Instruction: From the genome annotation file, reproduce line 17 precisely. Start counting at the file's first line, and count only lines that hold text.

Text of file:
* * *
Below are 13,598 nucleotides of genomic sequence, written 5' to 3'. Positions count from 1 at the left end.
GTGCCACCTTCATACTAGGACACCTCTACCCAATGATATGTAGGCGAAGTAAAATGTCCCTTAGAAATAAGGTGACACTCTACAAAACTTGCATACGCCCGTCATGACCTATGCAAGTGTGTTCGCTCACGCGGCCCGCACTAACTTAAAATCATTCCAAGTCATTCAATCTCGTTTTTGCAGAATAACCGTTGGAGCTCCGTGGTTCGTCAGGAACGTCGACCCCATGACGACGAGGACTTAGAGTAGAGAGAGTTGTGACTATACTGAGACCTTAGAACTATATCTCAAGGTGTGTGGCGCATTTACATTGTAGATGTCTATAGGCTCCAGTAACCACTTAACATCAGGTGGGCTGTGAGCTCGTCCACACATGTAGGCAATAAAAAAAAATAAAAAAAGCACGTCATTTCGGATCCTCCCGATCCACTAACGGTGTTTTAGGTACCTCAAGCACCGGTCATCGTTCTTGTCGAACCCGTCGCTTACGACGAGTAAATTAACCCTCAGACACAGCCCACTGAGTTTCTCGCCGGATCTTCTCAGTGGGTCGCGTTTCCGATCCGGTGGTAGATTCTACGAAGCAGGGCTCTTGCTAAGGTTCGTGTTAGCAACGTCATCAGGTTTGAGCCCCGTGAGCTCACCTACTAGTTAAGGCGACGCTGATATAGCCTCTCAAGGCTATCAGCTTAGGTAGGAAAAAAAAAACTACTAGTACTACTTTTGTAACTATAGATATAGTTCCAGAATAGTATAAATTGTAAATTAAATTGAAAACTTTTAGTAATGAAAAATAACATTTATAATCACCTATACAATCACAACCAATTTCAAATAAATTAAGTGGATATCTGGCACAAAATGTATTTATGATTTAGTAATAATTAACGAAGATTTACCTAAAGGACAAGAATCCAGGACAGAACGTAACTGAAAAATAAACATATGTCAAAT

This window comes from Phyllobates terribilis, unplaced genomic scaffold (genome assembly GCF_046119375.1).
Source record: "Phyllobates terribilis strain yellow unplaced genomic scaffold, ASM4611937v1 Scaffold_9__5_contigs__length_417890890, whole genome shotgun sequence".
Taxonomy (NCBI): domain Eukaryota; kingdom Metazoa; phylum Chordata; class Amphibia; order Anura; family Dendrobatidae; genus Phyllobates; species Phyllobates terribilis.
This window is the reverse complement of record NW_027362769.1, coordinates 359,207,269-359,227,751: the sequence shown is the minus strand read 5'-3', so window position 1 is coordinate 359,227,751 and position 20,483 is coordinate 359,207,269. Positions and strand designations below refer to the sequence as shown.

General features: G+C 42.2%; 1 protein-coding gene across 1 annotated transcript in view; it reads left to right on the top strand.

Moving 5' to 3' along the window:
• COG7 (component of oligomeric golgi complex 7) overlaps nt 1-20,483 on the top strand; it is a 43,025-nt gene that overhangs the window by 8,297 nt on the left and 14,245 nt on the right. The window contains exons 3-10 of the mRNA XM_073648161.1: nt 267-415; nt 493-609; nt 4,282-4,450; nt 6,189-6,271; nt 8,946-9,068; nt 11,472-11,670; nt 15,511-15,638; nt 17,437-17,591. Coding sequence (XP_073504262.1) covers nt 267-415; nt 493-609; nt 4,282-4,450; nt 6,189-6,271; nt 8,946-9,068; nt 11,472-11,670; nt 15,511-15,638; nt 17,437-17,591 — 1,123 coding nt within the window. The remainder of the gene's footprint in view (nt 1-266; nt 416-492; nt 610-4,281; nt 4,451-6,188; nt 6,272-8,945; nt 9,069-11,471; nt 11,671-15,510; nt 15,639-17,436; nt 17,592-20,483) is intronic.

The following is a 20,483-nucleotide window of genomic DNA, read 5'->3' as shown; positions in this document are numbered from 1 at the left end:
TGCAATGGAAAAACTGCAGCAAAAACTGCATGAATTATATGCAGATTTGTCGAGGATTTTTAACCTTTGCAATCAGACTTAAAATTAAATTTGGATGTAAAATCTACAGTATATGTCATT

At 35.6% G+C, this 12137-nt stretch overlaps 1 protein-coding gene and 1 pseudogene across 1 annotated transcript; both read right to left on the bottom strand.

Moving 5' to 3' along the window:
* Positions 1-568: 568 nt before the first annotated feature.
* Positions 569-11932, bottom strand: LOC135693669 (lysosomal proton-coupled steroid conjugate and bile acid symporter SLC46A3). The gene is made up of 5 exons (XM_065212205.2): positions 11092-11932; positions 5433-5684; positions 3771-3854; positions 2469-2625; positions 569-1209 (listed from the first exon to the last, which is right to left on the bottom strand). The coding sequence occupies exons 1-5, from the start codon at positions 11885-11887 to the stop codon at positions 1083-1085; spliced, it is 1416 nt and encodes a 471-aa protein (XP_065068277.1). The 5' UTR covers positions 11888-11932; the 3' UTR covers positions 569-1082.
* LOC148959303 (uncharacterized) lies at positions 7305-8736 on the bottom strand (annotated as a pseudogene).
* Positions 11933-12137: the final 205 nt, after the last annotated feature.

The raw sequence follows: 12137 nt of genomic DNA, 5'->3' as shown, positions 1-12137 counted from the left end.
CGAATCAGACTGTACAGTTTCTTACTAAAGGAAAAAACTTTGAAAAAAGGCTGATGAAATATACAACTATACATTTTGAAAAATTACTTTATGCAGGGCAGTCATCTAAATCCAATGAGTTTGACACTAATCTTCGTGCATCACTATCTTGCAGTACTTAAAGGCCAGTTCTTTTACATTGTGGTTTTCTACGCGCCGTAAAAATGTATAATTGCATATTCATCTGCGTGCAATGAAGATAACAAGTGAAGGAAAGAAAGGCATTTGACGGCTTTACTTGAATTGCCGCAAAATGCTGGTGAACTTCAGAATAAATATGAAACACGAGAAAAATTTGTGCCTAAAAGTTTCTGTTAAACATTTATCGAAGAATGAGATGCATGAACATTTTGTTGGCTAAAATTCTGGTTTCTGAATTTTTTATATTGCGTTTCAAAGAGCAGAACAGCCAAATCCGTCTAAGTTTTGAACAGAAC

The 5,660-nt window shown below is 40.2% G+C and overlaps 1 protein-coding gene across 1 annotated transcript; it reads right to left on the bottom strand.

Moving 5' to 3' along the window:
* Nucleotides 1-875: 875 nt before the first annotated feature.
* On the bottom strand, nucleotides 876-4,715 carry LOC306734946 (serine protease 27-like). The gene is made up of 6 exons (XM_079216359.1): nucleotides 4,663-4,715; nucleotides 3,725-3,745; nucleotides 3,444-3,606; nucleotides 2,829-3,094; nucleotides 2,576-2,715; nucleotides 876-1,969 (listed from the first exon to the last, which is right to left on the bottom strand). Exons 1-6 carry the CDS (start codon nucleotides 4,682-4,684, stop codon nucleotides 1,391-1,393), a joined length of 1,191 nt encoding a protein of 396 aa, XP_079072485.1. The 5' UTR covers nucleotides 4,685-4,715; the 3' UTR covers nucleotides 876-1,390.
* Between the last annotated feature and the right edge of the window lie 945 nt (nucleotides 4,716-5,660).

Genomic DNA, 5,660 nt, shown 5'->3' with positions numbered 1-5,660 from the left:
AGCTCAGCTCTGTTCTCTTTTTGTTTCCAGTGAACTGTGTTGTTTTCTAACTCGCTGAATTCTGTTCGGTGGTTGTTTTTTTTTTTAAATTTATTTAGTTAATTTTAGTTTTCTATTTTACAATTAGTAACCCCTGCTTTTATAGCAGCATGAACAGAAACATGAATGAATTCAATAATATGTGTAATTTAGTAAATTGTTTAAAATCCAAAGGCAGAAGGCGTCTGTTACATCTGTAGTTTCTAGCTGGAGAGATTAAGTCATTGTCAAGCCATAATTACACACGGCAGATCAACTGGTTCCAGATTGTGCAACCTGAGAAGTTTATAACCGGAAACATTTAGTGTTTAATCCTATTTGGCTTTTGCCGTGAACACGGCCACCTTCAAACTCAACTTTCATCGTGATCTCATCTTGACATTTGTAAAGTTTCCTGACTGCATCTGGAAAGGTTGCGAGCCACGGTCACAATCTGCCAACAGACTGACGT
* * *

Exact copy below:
* Positions 11933-12137: the final 205 nt, after the last annotated feature.